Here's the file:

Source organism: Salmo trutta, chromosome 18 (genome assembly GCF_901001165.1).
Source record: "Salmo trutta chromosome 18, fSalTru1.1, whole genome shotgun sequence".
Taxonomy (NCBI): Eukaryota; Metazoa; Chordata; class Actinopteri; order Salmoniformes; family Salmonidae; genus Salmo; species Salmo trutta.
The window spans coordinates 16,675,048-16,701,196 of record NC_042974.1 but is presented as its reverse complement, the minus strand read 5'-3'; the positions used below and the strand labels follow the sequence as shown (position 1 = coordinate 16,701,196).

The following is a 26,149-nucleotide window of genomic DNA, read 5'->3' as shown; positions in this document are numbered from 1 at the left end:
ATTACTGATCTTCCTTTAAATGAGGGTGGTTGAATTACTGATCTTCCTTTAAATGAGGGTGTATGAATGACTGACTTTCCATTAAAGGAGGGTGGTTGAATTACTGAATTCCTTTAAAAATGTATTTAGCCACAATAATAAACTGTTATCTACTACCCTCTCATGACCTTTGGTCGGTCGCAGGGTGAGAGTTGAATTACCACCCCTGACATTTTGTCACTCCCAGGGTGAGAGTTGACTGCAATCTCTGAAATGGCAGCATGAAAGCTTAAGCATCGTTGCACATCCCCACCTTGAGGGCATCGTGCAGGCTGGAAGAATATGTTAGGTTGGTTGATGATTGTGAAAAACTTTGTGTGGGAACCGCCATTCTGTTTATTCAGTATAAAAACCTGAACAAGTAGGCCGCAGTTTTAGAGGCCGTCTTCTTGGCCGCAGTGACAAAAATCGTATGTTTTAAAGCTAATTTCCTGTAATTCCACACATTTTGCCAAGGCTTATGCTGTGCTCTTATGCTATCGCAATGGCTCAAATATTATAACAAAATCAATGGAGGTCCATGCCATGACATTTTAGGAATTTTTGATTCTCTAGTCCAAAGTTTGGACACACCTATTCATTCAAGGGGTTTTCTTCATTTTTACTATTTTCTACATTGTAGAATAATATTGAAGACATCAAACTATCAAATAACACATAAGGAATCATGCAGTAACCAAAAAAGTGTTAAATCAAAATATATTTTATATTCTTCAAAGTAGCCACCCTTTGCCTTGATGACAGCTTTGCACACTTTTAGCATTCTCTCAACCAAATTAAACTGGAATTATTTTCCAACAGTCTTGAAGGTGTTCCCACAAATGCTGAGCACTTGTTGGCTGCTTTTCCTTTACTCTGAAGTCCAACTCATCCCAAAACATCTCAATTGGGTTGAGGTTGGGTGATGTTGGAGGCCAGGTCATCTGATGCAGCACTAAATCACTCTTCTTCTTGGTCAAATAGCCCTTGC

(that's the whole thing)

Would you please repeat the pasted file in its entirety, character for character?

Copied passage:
Source organism: Salmo trutta, chromosome 18 (genome assembly GCF_901001165.1).
Source record: "Salmo trutta chromosome 18, fSalTru1.1, whole genome shotgun sequence".
Taxonomy (NCBI): Eukaryota; Metazoa; Chordata; class Actinopteri; order Salmoniformes; family Salmonidae; genus Salmo; species Salmo trutta.
The window spans coordinates 16,675,048-16,701,196 of record NC_042974.1 but is presented as its reverse complement, the minus strand read 5'-3'; the positions used below and the strand labels follow the sequence as shown (position 1 = coordinate 16,701,196).

The following is a 26,149-nucleotide window of genomic DNA, read 5'->3' as shown; positions in this document are numbered from 1 at the left end:
ATTACTGATCTTCCTTTAAATGAGGGTGGTTGAATTACTGATCTTCCTTTAAATGAGGGTGTATGAATGACTGACTTTCCATTAAAGGAGGGTGGTTGAATTACTGAATTCCTTTAAAAATGTATTTAGCCACAATAATAAACTGTTATCTACTACCCTCTCATGACCTTTGGTCGGTCGCAGGGTGAGAGTTGAATTACCACCCCTGACATTTTGTCACTCCCAGGGTGAGAGTTGACTGCAATCTCTGAAATGGCAGCATGAAAGCTTAAGCATCGTTGCACATCCCCACCTTGAGGGCATCGTGCAGGCTGGAAGAATATGTTAGGTTGGTTGATGATTGTGAAAAACTTTGTGTGGGAACCGCCATTCTGTTTATTCAGTATAAAAACCTGAACAAGTAGGCCGCAGTTTTAGAGGCCGTCTTCTTGGCCGCAGTGACAAAAATCGTATGTTTTAAAGCTAATTTCCTGTAATTCCACACATTTTGCCAAGGCTTATGCTGTGCTCTTATGCTATCGCAATGGCTCAAATATTATAACAAAATCAATGGAGGTCCATGCCATGACATTTTAGGAATTTTTGATTCTCTAGTCCAAAGTTTGGACACACCTATTCATTCAAGGGGTTTTCTTCATTTTTACTATTTTCTACATTGTAGAATAATATTGAAGACATCAAACTATCAAATAACACATAAGGAATCATGCAGTAACCAAAAAAGTGTTAAATCAAAATATATTTTATATTCTTCAAAGTAGCCACCCTTTGCCTTGATGACAGCTTTGCACACTTTTAGCATTCTCTCAACCAAATTAAACTGGAATTATTTTCCAACAGTCTTGAAGGTGTTCCCACAAATGCTGAGCACTTGTTGGCTGCTTTTCCTTTACTCTGAAGTCCAACTCATCCCAAAACATCTCAATTGGGTTGAGGTTGGGTGATGTTGGAGGCCAGGTCATCTGATGCAGCACTAAATCACTCTTCTTCTTGGTCAAATAGCCCTTGC